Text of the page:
But he pulled through, and today SpaceX and Tesla especially are thriving. In 2021, the former signed a $2.9 billion contract with NASA to send astronauts to the moon on the company’s giant rocket Starship. The New York Times reports that SpaceX is now “the highest-profile partner of NASA in its human spaceflight program”. Meanwhile, in January 2022, Tesla announced that it made $5.5 billion in 2021 (a 58% rise on 2020), although the company has faced investigation by the National Highway Traffic Safety Administration over safety concerns around its autopilot features.

Musk is also the visionary behind Hyperloop, a supersonic transportation system that will propel pods through an overground tube at a modest 760 mph, which several companies are seeking to develop.

Could technology destroy us?

Musk also sponsors OpenAI, a nonprofit research company that seeks to “build safe AI [Artificial Intelligence], and ensure AI’s benefits are as widely and evenly distributed as possible”. While recognising the value of AI, Musk has also highlighted its dangers.

During an interview at the AeroAstro Centennial Symposium, he said, “I think we should be very careful about artificial intelligence. If I had to guess at what our biggest existential threat is, it’s probably that.” It’s a concern shared by other prominent figures, including Microsoft’s founder Bill Gates and the late Professor Stephen Hawking.

At a primary level, AI is commonly used by many of us today (iPhone’s Siri or Amazon’s Alexa). Takeaway food delivery app JustEat has a chatbot that “sees AI integrated into the ordering experience to ensure that customers receive the best, round the clock support and service”.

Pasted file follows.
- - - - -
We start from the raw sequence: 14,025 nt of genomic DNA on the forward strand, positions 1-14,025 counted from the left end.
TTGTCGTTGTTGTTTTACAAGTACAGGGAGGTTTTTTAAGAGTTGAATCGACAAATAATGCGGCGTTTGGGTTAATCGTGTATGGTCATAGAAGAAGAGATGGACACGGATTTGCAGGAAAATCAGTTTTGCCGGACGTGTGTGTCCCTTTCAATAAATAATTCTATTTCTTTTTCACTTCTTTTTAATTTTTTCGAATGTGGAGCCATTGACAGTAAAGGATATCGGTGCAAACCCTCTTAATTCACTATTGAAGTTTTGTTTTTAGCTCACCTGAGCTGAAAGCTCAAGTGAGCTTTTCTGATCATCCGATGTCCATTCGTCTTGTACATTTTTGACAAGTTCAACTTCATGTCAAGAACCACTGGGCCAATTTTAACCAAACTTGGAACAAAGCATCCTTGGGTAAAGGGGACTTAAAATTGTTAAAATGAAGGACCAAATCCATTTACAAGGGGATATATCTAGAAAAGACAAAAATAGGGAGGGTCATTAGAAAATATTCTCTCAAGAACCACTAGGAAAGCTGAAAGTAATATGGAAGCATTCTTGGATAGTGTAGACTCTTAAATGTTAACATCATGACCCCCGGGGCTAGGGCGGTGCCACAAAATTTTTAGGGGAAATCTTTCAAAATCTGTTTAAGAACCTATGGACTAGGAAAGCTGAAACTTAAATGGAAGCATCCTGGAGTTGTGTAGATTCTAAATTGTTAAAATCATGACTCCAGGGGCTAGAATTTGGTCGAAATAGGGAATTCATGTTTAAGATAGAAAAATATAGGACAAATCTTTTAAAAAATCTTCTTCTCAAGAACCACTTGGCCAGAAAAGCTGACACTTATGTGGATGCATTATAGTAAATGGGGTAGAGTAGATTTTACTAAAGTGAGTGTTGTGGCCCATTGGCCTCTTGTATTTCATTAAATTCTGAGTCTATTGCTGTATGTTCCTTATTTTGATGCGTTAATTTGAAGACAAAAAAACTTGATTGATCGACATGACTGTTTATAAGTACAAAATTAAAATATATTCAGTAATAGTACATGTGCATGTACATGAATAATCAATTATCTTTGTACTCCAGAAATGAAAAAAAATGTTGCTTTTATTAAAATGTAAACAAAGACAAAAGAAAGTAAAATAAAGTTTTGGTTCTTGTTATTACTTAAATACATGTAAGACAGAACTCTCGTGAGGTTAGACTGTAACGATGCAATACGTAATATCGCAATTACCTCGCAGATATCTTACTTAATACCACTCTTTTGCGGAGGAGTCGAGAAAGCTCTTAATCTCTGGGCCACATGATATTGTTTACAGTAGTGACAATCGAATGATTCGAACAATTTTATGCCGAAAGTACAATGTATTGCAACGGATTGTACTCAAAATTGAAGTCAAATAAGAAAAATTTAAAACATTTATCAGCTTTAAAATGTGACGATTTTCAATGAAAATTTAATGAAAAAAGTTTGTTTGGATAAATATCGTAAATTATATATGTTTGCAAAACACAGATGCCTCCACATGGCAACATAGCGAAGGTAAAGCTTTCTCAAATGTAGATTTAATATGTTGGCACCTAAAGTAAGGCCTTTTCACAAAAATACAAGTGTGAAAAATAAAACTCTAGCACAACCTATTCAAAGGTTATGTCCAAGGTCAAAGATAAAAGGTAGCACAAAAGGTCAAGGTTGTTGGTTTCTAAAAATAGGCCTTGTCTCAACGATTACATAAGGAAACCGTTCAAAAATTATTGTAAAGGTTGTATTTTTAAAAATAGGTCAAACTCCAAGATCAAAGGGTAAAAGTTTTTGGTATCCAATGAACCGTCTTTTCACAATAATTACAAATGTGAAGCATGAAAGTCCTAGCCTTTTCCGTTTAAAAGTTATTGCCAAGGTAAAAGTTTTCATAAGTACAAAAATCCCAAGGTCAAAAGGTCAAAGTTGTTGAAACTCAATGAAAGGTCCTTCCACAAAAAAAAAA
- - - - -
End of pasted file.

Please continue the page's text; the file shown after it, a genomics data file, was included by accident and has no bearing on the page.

Should it continue on its upward trajectory, AI will assist us in our personal and work lives and could even help eradicate poverty and disease. However, alongside its impact on jobs and potential to dehumanise parts of society, warnings have been expressed over the potential consequences of developing machines that match or surpass human intelligence, including autonomous weapons and wills that conflict with humanity.

Another concern for Musk is climate change, which had driven his projects around renewable energy and electric cars. The entrepreneur’s commitment to wean humanity off its reliance on fossil fuels and so avert the effects of global warming, is another example of his belief that technology will either kill us or save us.

Saviour of the world

Although Musk doesn’t claim to have any religious beliefs, his recent comments to Babylon Bee suggest a thoughtful interest in the person and teachings of Jesus.